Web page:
Currently, increasing evidence has proved the dysfunction within CEN9, DMN10, and SN11 in PTSD. Among them, three studies observed distinct connectivity alterations within the three ICNs of PTSD patients8,12,13. Based on functional magnetic resonance imaging (fMRI) studies of the survivors experiencing the Wenchuan earthquake, connectivity variations within three ICNs were identified in both adult12 and pediatric PTSD patients13, though the changed patterns seem not identical. In addition, decreased connectivity within the three ICNs was identified in PTSD patients experiencing multiple incidents of childhood sexual and/or physical abuse8. These studies indicate that though aberrant connectivity within three ICNs of the triple network model has been identified, the observations seem inconsistent, which may be partly due to different types of traumatic experiences14,15. In addition, there is no study investigating the connectivity between these three ICNs of PTSD patients.
In contrast to most PTSD studies focusing on subjects who experienced repeated and short-duration traumas1, such as earthquake or abuse experience, few studies have investigated the effect of recent onset PTSD induced by a single prolonged trauma exposure. In our previous studies, which used structural and perfusion MRI data acquired from survivors experiencing a mining flood disaster, a series of structural and functional alterations were identified at nodes of the three ICNs, including volume deficits in left hippocampus and parahippocampal gyrus3, cortical thinning in the left precuneus and right parahippocampal gyrus1, and cerebral blood flow (CBF) deficits in bilateral frontal lobes and right superior frontal gyrus16. The integration of these findings suggests possibly decreased connectivity within these ICNs, due to volume, cortical thickness, and CBF deficits.
To investigate possible alteration of the triple network connectivity in patients with PTSD induced by a single prolonged trauma exposure, in this study, further analysis was performed between survivors with PTSD and without PTSD, who experienced the same coal mining flood disaster. Based on CBF maps estimated from pulsed arterial spin labeling (ASL) time series16, we first extracted independent components (ICs) from CBF time-series to identify three ICNs. Then the reconstructed network connectivity within and between the three networks were compared between two groups. Finally, the relationship between connectivity changes and clinical symptoms was investigated.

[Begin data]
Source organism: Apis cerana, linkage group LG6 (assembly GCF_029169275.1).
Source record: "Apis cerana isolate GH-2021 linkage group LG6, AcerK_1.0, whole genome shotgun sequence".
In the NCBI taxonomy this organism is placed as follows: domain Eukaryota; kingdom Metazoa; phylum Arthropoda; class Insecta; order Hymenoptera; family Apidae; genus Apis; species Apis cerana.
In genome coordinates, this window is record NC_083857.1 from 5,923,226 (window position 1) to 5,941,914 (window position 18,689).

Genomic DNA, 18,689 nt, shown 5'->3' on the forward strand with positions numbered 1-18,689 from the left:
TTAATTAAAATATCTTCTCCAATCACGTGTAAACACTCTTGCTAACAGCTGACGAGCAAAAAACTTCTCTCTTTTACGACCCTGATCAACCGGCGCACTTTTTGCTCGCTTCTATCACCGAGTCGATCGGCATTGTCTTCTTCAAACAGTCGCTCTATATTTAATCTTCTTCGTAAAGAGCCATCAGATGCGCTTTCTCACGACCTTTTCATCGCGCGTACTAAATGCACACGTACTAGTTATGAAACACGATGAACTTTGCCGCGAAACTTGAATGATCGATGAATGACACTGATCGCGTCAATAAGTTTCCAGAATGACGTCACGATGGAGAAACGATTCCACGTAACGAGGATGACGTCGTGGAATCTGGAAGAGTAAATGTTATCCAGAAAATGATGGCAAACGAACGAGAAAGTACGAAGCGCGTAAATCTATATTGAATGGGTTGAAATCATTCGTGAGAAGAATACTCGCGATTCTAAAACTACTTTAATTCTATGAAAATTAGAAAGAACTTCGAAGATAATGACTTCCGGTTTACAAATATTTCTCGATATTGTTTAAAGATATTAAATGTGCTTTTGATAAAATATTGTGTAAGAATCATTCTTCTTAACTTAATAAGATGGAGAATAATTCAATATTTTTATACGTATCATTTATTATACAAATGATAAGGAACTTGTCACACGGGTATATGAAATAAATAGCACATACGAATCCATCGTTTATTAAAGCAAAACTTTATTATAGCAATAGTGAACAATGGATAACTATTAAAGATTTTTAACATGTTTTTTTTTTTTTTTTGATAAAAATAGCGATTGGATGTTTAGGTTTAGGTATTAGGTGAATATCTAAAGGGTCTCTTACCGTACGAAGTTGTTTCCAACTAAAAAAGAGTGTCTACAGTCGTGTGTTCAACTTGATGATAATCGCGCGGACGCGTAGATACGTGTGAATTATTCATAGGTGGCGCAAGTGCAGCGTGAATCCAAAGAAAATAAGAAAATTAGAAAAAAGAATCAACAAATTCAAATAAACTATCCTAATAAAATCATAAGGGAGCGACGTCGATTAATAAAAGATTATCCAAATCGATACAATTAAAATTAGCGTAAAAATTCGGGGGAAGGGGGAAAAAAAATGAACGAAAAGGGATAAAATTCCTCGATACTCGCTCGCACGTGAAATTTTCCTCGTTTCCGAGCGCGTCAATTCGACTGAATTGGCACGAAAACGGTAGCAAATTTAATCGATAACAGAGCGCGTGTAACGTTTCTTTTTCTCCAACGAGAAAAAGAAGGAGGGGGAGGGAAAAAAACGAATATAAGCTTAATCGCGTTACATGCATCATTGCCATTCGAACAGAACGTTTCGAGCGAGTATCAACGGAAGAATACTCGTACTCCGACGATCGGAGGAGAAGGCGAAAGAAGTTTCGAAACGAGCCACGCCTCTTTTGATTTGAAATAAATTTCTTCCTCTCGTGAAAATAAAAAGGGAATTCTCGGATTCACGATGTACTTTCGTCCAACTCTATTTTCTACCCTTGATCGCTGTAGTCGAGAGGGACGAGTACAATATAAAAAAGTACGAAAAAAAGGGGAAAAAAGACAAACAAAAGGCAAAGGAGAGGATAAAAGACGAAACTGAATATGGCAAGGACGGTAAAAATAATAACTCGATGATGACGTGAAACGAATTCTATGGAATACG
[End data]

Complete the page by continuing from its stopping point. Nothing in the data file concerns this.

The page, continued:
Identification of ICs based on the templates
After decomposition, 20 spatial ICs can be obtained. Based on the spatial correlation between ICs and templates of CEN, DMN, and SN, the central executive, default mode, and salience components were identified (Fig. 1). The spatial correlations between the templates of CEN, DMN, and SN and the identified ICs are 0.065, 0.098, 0.023, respectively. Seen from Fig. 1, the most major regions in the templates were also included in the identified ICs.
Decreased CEN connectivity in patients with PTSD
The whole-brain analysis revealed significantly decreased CEN connectivity in the left middle frontal gyrus (MNI: −48, 44, −14; cluster size: 77; t score: 6.2846), compared with the non-PTSD group (Fig. 2). The post hoc analysis found that mean connectivity strength (Z value) of the left middle frontal gyrus in CEN was correlated inversely with the symptom severity of the disorder, Clinician-Administered PTSD Scale (CAPS) scores, in PTSD patients (r = −0.682, p = 0.043), as shown in Fig. 3.